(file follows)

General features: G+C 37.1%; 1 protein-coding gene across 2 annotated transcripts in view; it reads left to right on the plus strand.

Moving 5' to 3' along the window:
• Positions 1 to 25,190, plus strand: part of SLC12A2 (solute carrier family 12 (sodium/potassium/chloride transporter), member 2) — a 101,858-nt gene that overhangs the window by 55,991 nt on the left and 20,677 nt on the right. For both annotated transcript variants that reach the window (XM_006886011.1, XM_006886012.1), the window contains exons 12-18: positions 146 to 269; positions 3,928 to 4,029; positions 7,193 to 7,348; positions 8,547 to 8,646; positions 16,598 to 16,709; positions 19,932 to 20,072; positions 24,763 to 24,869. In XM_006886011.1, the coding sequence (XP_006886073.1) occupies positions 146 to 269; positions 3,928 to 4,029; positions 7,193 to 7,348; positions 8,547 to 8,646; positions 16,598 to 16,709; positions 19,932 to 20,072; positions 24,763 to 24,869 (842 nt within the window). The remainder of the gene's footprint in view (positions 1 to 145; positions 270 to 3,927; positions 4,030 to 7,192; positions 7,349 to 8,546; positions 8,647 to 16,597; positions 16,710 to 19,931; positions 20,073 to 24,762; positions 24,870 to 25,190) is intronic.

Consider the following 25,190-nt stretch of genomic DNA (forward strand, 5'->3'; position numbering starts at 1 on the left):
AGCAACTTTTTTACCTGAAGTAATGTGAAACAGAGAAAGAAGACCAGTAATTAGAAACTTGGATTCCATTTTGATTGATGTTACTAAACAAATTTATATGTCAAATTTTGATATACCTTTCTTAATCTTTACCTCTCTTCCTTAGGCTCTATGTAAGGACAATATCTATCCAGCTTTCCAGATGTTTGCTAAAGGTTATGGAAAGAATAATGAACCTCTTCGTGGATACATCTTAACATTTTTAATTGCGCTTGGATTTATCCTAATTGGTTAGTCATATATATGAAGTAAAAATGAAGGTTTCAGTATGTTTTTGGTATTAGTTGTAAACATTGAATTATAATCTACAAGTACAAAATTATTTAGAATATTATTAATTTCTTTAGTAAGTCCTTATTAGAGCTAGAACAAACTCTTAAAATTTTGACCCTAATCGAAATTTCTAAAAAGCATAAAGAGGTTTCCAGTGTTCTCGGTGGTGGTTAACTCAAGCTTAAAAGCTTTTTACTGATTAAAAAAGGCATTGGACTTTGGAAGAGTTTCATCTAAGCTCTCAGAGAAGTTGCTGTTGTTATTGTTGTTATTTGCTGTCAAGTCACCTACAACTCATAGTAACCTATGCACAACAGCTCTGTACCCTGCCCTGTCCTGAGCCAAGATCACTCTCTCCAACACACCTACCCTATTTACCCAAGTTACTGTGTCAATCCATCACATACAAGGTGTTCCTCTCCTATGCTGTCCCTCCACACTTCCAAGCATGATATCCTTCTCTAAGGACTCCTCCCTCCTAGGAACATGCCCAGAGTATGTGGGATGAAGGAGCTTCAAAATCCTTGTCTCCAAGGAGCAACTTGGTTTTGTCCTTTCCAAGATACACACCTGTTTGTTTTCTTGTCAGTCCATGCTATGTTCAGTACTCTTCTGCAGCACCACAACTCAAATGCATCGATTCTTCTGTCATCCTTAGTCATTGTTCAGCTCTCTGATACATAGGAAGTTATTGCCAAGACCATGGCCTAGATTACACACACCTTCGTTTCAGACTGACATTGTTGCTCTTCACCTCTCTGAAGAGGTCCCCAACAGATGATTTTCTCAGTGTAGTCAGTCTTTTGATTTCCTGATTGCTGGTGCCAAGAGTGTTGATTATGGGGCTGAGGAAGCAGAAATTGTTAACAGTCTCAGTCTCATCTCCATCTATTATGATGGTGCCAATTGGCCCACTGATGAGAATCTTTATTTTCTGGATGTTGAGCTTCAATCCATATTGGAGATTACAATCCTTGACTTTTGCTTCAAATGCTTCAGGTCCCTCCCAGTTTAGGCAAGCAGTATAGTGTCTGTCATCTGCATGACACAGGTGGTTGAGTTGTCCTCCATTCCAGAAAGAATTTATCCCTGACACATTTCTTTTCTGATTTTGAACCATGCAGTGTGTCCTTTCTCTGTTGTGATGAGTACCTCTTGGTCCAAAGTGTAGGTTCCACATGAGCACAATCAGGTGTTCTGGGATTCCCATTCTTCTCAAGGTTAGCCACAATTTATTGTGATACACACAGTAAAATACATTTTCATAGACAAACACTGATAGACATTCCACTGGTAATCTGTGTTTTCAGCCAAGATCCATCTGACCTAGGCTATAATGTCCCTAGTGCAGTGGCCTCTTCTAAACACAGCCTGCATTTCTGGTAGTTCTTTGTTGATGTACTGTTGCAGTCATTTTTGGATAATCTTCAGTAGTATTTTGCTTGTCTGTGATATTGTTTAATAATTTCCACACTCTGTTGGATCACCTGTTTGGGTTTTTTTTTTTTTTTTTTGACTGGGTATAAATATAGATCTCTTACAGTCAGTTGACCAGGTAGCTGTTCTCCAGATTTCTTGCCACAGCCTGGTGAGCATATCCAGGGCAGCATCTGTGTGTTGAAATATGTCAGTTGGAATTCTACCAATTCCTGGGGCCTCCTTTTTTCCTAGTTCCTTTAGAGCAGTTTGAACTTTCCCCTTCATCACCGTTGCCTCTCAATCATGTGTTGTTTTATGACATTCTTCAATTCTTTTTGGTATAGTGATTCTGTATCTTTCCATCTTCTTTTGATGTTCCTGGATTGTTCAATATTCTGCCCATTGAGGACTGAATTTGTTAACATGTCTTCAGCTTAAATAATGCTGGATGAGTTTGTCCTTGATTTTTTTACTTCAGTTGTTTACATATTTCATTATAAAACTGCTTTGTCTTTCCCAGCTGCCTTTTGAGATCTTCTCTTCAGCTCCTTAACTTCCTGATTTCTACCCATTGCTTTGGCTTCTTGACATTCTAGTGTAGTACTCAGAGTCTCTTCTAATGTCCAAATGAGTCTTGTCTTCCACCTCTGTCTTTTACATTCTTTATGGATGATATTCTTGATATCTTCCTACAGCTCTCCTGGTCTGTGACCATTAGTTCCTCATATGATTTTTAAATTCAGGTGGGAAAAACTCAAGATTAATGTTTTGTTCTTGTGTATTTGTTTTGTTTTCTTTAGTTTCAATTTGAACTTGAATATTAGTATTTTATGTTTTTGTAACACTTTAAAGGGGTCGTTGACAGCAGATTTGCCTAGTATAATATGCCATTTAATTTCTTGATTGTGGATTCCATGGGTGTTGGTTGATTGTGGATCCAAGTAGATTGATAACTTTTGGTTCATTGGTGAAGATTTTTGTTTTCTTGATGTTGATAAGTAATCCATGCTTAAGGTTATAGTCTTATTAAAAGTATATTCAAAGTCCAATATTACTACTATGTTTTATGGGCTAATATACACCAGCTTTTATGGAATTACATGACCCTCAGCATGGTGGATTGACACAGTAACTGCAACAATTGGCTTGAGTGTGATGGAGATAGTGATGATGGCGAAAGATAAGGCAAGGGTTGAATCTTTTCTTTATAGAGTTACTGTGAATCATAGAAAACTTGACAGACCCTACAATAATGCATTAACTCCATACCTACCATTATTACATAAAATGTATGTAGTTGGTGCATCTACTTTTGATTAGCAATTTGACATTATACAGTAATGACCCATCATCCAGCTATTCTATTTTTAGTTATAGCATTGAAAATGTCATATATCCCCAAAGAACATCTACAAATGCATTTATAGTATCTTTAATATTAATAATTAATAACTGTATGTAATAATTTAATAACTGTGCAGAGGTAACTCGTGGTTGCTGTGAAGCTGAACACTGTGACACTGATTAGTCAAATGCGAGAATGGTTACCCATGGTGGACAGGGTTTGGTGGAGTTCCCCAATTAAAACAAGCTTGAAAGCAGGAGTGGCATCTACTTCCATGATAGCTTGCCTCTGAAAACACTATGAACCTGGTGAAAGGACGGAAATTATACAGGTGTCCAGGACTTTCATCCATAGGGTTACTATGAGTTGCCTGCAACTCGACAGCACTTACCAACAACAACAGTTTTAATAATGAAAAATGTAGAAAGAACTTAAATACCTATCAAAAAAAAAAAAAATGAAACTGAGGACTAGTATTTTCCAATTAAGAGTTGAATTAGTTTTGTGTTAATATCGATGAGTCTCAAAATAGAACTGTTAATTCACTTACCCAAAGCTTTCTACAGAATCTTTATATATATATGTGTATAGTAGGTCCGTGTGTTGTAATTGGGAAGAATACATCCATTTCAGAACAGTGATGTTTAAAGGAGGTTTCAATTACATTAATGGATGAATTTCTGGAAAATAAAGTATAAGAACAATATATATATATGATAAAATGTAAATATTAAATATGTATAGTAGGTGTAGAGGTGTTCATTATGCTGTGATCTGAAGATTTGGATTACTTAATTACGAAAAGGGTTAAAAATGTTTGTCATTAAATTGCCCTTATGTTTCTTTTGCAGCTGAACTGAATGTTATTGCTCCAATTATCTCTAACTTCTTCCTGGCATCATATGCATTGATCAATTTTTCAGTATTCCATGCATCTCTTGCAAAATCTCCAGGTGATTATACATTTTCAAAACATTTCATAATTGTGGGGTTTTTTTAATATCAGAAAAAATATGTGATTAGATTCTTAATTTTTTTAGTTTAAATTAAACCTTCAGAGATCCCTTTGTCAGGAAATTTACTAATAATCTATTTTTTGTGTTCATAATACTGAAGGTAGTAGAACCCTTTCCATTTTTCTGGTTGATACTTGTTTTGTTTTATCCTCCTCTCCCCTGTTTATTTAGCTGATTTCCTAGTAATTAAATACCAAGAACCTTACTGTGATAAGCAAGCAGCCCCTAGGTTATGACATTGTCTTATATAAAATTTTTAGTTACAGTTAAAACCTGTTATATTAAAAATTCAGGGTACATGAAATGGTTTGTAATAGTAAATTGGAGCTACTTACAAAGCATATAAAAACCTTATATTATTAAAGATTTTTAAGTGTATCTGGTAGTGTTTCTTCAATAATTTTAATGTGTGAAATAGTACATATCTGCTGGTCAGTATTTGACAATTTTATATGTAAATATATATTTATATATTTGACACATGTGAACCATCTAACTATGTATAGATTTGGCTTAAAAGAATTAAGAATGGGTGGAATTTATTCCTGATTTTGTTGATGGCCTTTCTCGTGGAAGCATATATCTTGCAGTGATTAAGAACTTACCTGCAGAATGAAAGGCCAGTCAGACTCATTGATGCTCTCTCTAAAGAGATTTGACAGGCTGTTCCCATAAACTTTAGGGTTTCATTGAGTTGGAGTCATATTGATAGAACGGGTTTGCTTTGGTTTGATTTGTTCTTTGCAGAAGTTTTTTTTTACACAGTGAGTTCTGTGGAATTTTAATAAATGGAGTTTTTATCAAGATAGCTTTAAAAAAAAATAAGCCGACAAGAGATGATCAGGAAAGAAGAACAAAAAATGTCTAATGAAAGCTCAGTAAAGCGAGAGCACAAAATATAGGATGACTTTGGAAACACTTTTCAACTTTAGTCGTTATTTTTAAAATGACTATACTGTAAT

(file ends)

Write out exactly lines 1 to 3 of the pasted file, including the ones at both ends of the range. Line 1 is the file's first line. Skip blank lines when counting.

General features: G+C 37.1%; 1 protein-coding gene across 2 annotated transcripts in view; it reads left to right on the plus strand.

Moving 5' to 3' along the window:
• Positions 1 to 25,190, plus strand: part of SLC12A2 (solute carrier family 12 (sodium/potassium/chloride transporter), member 2) — a 101,858-nt gene that overhangs the window by 55,991 nt on the left and 20,677 nt on the right. For both annotated transcript variants that reach the window (XM_006886011.1, XM_006886012.1), the window contains exons 12-18: positions 146 to 269; positions 3,928 to 4,029; positions 7,193 to 7,348; positions 8,547 to 8,646; positions 16,598 to 16,709; positions 19,932 to 20,072; positions 24,763 to 24,869. In XM_006886011.1, the coding sequence (XP_006886073.1) occupies positions 146 to 269; positions 3,928 to 4,029; positions 7,193 to 7,348; positions 8,547 to 8,646; positions 16,598 to 16,709; positions 19,932 to 20,072; positions 24,763 to 24,869 (842 nt within the window). The remainder of the gene's footprint in view (positions 1 to 145; positions 270 to 3,927; positions 4,030 to 7,192; positions 7,349 to 8,546; positions 8,647 to 16,597; positions 16,710 to 19,931; positions 20,073 to 24,762; positions 24,870 to 25,190) is intronic.